• 1/20/2023
  • Reading time 4 min.

Traveling through the Caucasus region in Georgia with two brewing experts

A journey to the birthplace of Lager beer

Without barley, hops and yeast, there is no beer. Brewing specialist Dr. Martin Zarnkow and beverage microbiologist Dr. Mathias Hutzler believe that a very special yeast variety might be found in Georgia. So they embarked on a “yeast hunt” and investigated microbiology and brewing traditions in the Caucasus region.

Four men are standing in front of a mountain ridge in the High Caucasus. Juan Ignacio Eizaguirre
On a “yeast hunt” in the High Caucasus: the researchers Martin Zarnkow, Juan Ignacio Eizaguirre, Giga Kvartskhava and Mathias Hutzler (l. to r.). Seen here in Akhieli, a community in the Khevsureti region of Georgia.

The world’s most successful beer is Lager, in which fermentation occurs at low temperatures. The Lager beers marketed in Bavaria are backed by world-class science, thanks in part to the work of researchers at TUM. The basic raw materials are barley and hops, but above all the cold-tolerant, bottom-fermenting yeast that collects at the bottom of the vessel after fermentation. This yeast is a hybrid, the “parents” of which have not been clearly identified.

Hops, at least, are known to have come to Central Europe from Georgia – along with many other fruits. So my colleague, Dr. Mathias Hutzler of the Research Center Weihenstephan for Brewing and Food Quality, and I believe that bottom-fermenting yeast must have originated in that country, too. Along with our Argentinian colleague Dr. Juan Ignacio Eizaguirre, we contacted Dr. Lia Amiranashvili and Prof. Giga Kvartskhava of the Georgian Technical University in Tbilisi. We wanted to investigate various sites in Georgia, especially at isolated mountainous locations, in order to analyze microbiological biodiversity in the region. Another goal of our research excursion was to conduct anthropological studies on brewing in the High Caucasus.

Lush forests with substantial biodiversity

And so we embarked on our “yeast hunt” in Georgia. Yeast fungi occur everywhere in nature. A total of 1600 species are known, each with its own distinct characteristics. The biodiversity of the environment is also reflected in that of yeasts. As a result, there is also a great variety of yeast-fermented foods and beverages here. We believe that the fermenting yeast we are looking for is cold-tolerant and will thrive extremely well in our beer wort – a fluid with a very high sugar content.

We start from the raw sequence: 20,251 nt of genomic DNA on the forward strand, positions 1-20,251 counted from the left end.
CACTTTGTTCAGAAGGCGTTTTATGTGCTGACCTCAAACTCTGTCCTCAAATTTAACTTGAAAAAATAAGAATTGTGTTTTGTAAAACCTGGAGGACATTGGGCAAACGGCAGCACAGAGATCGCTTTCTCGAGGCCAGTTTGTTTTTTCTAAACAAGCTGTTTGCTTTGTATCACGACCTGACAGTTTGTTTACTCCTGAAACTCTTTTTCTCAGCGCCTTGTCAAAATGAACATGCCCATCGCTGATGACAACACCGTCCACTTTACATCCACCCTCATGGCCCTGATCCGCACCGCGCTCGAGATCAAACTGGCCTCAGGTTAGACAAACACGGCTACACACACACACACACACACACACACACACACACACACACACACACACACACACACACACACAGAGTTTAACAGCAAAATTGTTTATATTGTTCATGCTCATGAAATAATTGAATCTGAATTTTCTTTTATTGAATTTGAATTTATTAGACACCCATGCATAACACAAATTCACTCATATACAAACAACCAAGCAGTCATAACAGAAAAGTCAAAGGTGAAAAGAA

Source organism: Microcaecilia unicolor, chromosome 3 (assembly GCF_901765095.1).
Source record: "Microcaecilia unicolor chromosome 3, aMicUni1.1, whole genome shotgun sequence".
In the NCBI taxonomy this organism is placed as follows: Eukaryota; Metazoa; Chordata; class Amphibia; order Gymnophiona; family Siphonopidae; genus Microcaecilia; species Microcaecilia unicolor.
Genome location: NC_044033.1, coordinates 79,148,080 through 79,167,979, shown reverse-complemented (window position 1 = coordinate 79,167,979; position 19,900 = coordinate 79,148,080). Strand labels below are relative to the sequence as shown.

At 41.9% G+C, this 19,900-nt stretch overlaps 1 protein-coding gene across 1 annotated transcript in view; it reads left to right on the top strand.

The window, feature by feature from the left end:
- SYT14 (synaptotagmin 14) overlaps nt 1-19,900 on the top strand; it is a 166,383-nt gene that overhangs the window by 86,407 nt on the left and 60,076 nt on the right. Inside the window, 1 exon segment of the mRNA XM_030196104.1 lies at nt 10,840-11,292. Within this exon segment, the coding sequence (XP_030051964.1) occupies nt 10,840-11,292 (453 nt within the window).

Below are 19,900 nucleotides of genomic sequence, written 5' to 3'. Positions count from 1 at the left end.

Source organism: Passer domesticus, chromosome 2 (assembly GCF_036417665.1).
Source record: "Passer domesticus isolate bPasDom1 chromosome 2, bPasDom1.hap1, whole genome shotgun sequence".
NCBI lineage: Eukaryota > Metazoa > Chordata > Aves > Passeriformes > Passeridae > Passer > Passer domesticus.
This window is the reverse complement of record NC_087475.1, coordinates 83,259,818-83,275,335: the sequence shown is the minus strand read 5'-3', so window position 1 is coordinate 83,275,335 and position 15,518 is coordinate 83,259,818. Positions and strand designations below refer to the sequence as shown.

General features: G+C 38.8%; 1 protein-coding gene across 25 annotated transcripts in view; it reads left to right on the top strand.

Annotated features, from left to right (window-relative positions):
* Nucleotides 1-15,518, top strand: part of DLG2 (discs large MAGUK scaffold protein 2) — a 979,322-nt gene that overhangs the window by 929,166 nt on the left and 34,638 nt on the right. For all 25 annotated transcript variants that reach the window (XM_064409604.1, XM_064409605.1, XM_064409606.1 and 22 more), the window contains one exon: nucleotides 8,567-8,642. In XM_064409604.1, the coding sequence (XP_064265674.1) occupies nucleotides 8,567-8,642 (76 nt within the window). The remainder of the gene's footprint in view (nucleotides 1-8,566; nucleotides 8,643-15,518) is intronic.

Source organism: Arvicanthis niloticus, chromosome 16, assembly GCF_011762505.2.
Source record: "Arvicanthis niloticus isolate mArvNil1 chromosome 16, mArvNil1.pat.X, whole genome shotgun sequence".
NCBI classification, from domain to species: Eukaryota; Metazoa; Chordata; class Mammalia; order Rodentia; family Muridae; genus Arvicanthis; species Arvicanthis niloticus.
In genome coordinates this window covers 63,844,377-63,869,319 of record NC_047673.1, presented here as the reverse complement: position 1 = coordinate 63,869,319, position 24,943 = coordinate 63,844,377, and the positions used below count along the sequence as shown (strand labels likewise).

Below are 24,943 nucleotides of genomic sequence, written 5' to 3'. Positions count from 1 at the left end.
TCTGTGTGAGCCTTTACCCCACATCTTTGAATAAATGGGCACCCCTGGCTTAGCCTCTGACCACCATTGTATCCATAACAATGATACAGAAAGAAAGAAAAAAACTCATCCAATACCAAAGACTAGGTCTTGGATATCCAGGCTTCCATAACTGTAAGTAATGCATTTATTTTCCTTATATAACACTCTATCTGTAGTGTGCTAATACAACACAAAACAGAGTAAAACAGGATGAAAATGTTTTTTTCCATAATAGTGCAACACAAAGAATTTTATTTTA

Consequently, we focused on these two factors in our search for clues. We initially set our sights on the mountainous regions of Tusheti and Khevsureti, where we not only spent time in lush native forests, but also had the chance to visit mountain breweries. The master brewers showed us their equipment and demonstrated their methods. We learned about their rules of conduct, which are sometimes quite strict – and sampled the regional beers.

Next, we visited two more locations with levels of biodiversity that exceeded all of our expectations. We found age-old forests with large nut, apple, pear and plum trees. It was soon clear why Georgia is sometimes known as the Garden of Eden. Within two weeks we collected around 200 samples from substrates such as earth, bark, leaves, fruit and fungi as well as samples related to the brewing process.

Over hill and dale

In addition, we collected samples of hops growing wild in the region. We visited four high-altitude breweries in the villages of Khakhabo, Shenako, Akhieli and Roshka, each with its own distinguishing features. The journey was truly strenuous – despite our four-wheel drive vehicle. One 70-kilometer segment took seven hours to complete. We crossed mountain passes at 3000 meters and drove on countless barely paved roads with two-way traffic. But it proved worthwhile thanks to the constant views of the incredible High Caucasus scenery. And even more important: the anthropological studies at our destination villages proved highly interesting.


Tradition and microbiology

These studies provided new insights into historical brewing methods and the transfer of these methods to the beers of today. For example, a brewer told us that he has to withdraw to the forest where the region’s shrines are located a month before the brewing process begins. He has to cleanse himself, which means that he cannot eat meat or have sexual contacts. He can return to the village only after completing this “cleansing”. We have now developed the theory that this custom may shed light on the origin of yeast: women and men have different microbiomes on their skin that could have varying effects on beer fermentation in ancient brewing processes. These different microbiomes could be reflected in different pH levels or aroma profiles of the beers, for example. The brewer’s microbiome, which is influenced by the nature of the “holy grove”, among other factors, plays a role in the brewing process when it comes into contact with the brewing utensils and raw materials. Our theory is that the yeasts we are looking for also enter the brewing processes through these transfer contacts. We will now have to assess this possibility.


Diversity in brewing yeasts

We collected valuable information in the Caucasus to learn about how the brewing process developed, from the ingredients used to the way beer is consumed. All in all, Georgia is an amazing travel destination. Not only because of its history and culture, but also the charming and friendly people. The country has enormous biodiversity that is clearly reflected in the foods and the culinary culture. And even if Georgia is now world famous for wines fermented in large clay pots known as qvevris, perhaps it will soon be equally renowned for its vast diversity of brewing yeasts!


Technical University of Munich

Corporate Communications Center

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